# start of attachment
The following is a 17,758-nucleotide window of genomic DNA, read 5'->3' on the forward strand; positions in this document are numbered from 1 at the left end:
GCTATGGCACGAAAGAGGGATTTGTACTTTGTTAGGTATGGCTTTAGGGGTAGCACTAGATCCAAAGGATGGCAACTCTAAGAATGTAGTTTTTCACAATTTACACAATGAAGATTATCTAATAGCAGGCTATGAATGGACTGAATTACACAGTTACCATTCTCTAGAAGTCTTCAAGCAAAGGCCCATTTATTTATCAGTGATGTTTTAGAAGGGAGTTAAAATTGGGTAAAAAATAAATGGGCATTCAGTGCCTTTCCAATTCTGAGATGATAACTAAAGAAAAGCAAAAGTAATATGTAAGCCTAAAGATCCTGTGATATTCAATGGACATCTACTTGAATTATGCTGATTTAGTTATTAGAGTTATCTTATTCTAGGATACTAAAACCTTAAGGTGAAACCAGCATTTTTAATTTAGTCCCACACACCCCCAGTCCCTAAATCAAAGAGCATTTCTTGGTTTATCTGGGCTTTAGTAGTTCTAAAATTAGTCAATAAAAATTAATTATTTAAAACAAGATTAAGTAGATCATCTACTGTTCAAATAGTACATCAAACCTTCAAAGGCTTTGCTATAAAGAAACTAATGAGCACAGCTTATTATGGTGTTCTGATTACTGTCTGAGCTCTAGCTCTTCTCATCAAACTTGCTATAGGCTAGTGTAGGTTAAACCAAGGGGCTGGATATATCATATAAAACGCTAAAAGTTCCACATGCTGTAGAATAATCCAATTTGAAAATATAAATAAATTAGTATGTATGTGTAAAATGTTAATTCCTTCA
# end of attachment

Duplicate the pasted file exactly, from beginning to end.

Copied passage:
The following is a 17,758-nucleotide window of genomic DNA, read 5'->3' on the forward strand; positions in this document are numbered from 1 at the left end:
GCTATGGCACGAAAGAGGGATTTGTACTTTGTTAGGTATGGCTTTAGGGGTAGCACTAGATCCAAAGGATGGCAACTCTAAGAATGTAGTTTTTCACAATTTACACAATGAAGATTATCTAATAGCAGGCTATGAATGGACTGAATTACACAGTTACCATTCTCTAGAAGTCTTCAAGCAAAGGCCCATTTATTTATCAGTGATGTTTTAGAAGGGAGTTAAAATTGGGTAAAAAATAAATGGGCATTCAGTGCCTTTCCAATTCTGAGATGATAACTAAAGAAAAGCAAAAGTAATATGTAAGCCTAAAGATCCTGTGATATTCAATGGACATCTACTTGAATTATGCTGATTTAGTTATTAGAGTTATCTTATTCTAGGATACTAAAACCTTAAGGTGAAACCAGCATTTTTAATTTAGTCCCACACACCCCCAGTCCCTAAATCAAAGAGCATTTCTTGGTTTATCTGGGCTTTAGTAGTTCTAAAATTAGTCAATAAAAATTAATTATTTAAAACAAGATTAAGTAGATCATCTACTGTTCAAATAGTACATCAAACCTTCAAAGGCTTTGCTATAAAGAAACTAATGAGCACAGCTTATTATGGTGTTCTGATTACTGTCTGAGCTCTAGCTCTTCTCATCAAACTTGCTATAGGCTAGTGTAGGTTAAACCAAGGGGCTGGATATATCATATAAAACGCTAAAAGTTCCACATGCTGTAGAATAATCCAATTTGAAAATATAAATAAATTAGTATGTATGTGTAAAATGTTAATTCCTTCA